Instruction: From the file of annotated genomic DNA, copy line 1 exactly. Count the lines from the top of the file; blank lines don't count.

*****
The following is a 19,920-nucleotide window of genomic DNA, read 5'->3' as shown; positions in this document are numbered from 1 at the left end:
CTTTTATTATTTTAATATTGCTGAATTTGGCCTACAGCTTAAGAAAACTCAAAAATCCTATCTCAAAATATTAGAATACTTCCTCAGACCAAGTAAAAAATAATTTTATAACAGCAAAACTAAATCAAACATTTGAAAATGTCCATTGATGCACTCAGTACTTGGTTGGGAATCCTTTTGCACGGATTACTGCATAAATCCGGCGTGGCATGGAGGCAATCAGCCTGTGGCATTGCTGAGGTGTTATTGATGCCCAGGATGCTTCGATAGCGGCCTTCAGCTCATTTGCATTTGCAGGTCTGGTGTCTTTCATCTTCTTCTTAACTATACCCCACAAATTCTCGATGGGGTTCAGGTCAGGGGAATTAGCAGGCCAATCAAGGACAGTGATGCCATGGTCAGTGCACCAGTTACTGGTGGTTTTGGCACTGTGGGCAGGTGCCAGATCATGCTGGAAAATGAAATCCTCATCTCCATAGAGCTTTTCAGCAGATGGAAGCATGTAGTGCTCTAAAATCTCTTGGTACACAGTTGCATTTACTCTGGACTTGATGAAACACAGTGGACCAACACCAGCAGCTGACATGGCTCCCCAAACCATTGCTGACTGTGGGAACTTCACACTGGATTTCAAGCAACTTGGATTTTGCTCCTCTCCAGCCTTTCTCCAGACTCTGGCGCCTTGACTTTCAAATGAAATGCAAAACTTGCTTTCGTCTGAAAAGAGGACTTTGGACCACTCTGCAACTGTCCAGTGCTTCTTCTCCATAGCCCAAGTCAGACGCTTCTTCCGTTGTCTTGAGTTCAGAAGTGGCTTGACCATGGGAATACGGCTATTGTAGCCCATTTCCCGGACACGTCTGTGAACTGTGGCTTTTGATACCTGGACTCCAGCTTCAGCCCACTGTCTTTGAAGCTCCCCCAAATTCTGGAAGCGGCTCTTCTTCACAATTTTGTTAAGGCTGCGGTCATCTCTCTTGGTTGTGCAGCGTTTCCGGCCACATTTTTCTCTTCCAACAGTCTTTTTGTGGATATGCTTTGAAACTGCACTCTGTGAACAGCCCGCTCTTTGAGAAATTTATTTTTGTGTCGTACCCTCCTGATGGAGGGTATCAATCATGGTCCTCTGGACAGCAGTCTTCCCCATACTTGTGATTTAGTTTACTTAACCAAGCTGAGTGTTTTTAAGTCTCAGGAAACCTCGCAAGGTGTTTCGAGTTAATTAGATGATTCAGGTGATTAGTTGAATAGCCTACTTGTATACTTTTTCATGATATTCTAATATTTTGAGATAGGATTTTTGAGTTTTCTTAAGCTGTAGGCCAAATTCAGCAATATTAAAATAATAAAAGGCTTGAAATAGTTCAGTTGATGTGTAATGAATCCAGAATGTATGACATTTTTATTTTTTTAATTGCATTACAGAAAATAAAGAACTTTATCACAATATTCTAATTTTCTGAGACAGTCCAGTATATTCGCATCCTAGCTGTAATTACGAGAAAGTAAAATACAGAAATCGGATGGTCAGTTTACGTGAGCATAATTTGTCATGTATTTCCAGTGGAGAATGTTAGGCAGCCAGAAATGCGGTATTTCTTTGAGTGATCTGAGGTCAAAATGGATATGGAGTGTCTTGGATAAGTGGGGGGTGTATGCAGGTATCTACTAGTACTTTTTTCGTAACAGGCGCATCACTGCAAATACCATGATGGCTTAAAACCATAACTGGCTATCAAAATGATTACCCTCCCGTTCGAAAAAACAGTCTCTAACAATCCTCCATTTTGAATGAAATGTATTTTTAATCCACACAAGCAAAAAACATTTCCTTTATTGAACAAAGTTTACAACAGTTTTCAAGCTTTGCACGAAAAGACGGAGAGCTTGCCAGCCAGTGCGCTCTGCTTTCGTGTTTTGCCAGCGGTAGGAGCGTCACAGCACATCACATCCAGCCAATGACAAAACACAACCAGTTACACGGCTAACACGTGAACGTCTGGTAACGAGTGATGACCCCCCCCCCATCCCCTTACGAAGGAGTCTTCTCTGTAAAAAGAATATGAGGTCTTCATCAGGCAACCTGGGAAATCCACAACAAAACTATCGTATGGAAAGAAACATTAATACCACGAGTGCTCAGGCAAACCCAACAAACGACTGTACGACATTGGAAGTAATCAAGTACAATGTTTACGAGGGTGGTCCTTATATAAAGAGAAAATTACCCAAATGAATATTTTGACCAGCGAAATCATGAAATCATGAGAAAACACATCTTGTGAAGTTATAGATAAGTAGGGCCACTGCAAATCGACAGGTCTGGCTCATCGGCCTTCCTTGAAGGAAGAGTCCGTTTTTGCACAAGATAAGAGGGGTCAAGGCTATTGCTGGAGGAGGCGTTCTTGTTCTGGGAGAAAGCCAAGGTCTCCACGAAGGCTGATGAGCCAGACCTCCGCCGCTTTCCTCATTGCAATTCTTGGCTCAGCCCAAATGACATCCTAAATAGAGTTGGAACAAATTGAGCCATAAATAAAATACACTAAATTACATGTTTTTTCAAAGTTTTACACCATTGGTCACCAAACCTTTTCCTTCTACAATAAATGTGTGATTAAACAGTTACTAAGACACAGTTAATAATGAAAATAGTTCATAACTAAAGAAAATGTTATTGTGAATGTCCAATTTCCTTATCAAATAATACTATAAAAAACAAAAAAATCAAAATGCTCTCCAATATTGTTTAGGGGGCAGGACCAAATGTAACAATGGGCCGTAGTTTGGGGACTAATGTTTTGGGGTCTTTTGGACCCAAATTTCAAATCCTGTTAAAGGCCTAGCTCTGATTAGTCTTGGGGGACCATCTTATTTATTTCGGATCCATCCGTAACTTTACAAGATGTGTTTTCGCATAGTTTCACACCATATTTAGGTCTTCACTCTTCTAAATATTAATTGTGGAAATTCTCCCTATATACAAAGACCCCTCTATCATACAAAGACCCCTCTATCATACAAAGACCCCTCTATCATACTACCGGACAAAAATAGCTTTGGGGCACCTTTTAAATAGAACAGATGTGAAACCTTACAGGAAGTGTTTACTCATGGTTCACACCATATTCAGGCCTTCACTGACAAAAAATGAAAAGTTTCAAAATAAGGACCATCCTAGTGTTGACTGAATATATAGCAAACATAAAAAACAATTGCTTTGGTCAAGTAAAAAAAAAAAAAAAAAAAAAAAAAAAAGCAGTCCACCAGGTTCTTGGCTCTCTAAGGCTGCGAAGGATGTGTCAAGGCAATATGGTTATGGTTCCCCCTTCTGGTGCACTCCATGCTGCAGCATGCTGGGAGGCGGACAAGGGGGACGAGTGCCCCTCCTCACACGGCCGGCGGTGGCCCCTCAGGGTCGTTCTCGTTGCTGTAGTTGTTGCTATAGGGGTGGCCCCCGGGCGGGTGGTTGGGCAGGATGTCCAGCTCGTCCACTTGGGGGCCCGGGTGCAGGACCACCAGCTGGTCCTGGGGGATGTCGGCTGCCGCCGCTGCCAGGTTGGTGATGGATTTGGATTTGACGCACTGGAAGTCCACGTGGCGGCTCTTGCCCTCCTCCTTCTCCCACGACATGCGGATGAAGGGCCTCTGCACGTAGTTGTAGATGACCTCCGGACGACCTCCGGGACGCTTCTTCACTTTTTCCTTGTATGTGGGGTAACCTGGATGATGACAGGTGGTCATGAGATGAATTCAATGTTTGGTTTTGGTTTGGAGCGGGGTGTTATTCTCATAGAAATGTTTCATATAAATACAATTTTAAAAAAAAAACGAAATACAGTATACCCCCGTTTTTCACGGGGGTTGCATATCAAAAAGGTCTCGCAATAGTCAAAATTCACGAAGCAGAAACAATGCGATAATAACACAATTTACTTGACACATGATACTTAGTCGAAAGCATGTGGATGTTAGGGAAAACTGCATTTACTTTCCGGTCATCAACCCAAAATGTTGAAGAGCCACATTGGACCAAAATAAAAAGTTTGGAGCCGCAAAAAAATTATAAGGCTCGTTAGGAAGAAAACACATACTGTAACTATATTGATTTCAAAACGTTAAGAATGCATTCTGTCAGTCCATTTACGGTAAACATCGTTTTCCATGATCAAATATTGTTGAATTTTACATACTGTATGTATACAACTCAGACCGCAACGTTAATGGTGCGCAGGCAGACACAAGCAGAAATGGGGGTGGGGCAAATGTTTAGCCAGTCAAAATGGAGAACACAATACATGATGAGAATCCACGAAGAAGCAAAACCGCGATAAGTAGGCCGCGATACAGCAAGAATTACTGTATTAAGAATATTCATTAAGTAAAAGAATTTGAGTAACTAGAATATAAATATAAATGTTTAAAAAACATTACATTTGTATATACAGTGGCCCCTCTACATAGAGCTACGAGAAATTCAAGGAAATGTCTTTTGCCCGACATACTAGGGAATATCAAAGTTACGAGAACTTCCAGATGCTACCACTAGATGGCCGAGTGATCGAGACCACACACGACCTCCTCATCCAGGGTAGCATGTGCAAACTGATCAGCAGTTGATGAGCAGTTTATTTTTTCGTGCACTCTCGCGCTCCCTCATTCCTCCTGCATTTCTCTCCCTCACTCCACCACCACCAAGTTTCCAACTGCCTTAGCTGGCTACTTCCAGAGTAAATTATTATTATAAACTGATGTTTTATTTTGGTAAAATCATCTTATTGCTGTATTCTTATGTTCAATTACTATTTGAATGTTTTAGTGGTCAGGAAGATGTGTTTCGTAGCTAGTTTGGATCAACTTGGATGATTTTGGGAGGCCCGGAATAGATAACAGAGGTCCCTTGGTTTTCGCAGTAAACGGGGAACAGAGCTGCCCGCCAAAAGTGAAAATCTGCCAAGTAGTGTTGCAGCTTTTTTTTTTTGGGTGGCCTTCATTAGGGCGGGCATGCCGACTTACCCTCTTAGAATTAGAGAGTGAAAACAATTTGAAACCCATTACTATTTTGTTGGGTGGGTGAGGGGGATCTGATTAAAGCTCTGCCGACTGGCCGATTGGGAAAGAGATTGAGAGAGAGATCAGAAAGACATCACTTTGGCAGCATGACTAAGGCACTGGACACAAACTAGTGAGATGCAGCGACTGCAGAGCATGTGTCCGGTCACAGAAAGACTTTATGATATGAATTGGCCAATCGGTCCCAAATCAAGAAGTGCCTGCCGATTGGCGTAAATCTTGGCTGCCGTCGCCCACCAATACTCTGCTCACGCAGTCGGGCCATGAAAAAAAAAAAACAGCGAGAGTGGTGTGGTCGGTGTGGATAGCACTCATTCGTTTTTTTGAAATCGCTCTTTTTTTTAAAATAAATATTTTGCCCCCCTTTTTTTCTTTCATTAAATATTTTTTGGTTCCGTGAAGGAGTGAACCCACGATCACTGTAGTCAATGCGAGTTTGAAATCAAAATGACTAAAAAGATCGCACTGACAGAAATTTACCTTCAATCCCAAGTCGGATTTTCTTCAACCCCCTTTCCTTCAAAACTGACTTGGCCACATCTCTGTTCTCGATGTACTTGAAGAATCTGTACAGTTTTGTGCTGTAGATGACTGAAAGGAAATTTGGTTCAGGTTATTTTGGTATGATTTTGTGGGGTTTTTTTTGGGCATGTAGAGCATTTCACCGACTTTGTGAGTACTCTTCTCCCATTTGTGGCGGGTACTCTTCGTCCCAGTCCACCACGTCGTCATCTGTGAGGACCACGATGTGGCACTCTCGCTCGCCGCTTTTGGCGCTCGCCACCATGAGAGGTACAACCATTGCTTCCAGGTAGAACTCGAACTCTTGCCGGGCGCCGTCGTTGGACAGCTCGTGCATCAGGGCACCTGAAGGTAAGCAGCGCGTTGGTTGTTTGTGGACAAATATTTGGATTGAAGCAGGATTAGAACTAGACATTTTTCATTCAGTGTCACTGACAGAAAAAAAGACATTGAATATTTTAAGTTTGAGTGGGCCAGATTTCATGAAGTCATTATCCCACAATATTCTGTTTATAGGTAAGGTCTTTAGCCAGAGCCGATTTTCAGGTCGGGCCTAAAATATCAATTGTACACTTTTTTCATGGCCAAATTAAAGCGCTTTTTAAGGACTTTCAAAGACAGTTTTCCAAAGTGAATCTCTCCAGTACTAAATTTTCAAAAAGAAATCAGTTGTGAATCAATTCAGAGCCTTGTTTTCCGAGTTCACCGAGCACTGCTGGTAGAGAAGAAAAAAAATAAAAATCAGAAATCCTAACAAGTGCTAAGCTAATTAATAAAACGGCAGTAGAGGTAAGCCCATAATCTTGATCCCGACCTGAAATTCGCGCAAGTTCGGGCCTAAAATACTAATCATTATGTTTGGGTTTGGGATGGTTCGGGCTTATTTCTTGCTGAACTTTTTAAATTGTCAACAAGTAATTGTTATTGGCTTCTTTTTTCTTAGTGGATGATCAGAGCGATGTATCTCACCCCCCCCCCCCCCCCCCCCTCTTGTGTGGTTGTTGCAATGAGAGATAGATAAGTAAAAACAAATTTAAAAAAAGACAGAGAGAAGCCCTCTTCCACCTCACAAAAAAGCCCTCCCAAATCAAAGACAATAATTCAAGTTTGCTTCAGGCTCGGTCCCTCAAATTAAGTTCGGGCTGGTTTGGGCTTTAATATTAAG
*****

The following is a 19,920-nucleotide window of genomic DNA, read 5'->3' as shown; positions in this document are numbered from 1 at the left end: